Touring – reviewed at Birmingham Repertory Theatre
West End season at Empire Cinema Haymarket from 2 March to 2 September 2018
Directed by Emma Rice, this is a fast-paced, superbly powerful, moving and yet hilarious piece of theatre. Every emotion is captured and evoked within the 90-minute production.
Brief Encounter is a widely-known film, renowned for tugging at the heartstrings and its stunning cinematography. In this piece, the essence of the film exists alongside a farcical element which is still in keeping with the genre and the era.
The love story at the heart of the tale beats strongly throughout with beautiful and believable chemistry between Laura (Isabel Pollen) and Alec (Jim Sturgeon). Better casting for the pair of would-be lovers I couldn’t imagine. They drew my attention and held it completely at every turn.
Beverly Rudd is easily one of my favourites among the ensemble, she is delightful as the naïve Beryl – helper in the station café bar. The addition of the scooter which she travels about on is a detail which adds an extra dimension to the characterisation.
Rudd also plays four other characters and is practically unrecognisable in each role. She’s a marvel. I already knew of her from Sky One’s Trollied, but she has talent which knows no bounds and a stunning singing voice to top it all off.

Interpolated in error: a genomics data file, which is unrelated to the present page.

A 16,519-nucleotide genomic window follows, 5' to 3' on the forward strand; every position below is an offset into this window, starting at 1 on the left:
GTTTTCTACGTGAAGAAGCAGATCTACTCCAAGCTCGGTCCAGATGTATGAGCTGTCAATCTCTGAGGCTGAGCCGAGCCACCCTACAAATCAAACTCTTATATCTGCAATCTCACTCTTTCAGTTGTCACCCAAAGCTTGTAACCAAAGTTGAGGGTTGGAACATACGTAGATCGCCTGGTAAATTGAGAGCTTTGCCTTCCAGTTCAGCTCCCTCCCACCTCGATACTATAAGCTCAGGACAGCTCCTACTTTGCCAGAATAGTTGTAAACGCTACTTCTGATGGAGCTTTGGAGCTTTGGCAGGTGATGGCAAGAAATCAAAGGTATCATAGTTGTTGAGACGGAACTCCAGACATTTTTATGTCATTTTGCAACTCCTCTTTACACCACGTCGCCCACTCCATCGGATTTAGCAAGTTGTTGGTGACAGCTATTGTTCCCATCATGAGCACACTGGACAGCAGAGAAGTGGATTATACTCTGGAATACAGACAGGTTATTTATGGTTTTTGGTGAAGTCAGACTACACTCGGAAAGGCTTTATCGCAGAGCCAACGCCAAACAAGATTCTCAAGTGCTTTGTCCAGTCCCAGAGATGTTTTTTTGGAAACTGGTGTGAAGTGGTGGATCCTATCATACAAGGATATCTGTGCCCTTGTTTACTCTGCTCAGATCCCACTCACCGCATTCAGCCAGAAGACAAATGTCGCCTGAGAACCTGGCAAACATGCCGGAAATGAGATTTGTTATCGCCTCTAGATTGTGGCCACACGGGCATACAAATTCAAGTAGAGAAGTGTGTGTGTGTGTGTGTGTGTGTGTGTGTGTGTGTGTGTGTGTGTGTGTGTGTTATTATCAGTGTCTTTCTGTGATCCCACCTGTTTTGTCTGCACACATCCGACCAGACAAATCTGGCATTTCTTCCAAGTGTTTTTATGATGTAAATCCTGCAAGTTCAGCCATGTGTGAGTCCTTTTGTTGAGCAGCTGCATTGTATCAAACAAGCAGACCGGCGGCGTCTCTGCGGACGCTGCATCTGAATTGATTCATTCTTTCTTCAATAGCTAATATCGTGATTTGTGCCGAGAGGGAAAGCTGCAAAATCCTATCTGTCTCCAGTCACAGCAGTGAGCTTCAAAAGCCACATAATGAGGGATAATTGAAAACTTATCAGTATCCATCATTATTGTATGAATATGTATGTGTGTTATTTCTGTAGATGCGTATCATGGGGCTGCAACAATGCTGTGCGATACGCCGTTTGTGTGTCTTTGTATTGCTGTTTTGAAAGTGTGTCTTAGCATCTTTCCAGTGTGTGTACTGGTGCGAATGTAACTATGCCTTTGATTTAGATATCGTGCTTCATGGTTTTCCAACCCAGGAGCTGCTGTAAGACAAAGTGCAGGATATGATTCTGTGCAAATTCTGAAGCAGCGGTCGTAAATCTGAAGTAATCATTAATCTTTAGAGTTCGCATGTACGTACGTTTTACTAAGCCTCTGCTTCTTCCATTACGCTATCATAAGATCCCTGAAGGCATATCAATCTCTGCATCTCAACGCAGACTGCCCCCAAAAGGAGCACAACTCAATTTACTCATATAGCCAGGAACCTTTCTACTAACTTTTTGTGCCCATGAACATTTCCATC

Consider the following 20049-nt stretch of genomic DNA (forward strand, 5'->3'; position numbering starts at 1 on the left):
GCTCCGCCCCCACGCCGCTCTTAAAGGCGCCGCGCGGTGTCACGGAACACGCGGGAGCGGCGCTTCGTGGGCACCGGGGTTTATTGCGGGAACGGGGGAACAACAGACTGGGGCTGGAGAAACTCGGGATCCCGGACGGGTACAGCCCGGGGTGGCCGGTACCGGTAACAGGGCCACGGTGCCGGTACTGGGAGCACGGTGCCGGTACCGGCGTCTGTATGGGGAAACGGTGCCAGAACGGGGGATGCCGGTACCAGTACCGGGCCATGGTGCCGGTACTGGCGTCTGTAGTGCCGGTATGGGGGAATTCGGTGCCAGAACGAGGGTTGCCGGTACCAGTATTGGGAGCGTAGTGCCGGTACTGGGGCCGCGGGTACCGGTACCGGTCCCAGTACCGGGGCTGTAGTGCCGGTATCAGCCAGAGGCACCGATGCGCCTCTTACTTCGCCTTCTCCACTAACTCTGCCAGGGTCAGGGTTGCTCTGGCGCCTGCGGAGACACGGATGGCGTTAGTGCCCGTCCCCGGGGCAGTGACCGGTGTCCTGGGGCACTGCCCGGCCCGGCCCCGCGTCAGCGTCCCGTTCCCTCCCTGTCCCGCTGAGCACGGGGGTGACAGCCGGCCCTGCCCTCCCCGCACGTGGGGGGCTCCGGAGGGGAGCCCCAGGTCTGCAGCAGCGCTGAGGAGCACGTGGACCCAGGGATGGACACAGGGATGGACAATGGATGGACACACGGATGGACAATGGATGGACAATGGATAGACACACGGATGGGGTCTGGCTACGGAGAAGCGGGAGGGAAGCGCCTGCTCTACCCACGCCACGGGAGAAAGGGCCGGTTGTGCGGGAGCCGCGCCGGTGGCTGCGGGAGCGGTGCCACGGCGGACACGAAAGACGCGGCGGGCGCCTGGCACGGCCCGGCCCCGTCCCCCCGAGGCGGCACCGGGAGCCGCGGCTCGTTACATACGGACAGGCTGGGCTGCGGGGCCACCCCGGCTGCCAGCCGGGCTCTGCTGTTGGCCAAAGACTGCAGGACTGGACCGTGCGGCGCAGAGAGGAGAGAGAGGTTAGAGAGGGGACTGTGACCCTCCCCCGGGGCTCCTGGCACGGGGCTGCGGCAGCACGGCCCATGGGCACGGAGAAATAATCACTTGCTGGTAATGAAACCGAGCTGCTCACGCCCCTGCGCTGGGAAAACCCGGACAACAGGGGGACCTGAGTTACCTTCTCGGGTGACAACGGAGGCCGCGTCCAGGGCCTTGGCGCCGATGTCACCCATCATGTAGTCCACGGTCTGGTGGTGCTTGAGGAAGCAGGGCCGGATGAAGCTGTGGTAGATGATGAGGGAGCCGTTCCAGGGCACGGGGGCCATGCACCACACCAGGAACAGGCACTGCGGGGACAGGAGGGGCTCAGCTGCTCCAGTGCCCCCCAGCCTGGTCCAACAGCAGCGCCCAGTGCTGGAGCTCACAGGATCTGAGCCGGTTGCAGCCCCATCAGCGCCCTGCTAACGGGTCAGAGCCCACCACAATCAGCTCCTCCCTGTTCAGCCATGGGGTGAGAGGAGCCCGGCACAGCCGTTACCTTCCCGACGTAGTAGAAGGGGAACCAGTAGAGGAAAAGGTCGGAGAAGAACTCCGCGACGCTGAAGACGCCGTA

Jos Slovick plays opposite her as Beryl’s beau and he also demonstrates his musicality, another real talent and an effortlessly natural vocalist. There is excellent comedic chemistry between Rudd and Slovick.
Also impressive in their performances are Lucy Thackeray as Myrtle and another character called Mary and Dean Nolan as Fred, Albert, Stephen and an usher.
When he played opposite Thackeray (as Myrtle who runs the café bar) it was a joy to watch – their courtship was almost as compelling as that of Laura and Alec.
The action is punctuated by music, provided by an on-stage band which is compiled of many members of the cast. There is also a number of songs included which fit perfectly and added to the ambience, too. The set was innovative, worked on many levels and was practical too. The use of projection was ideal for this production, especially fitting given that the original story was shown on screen. You’ll laugh, cry, might feel encouraged to sing along and then cry a few more buckets before the show’s out and the standing ovation couldn’t have been more deserved.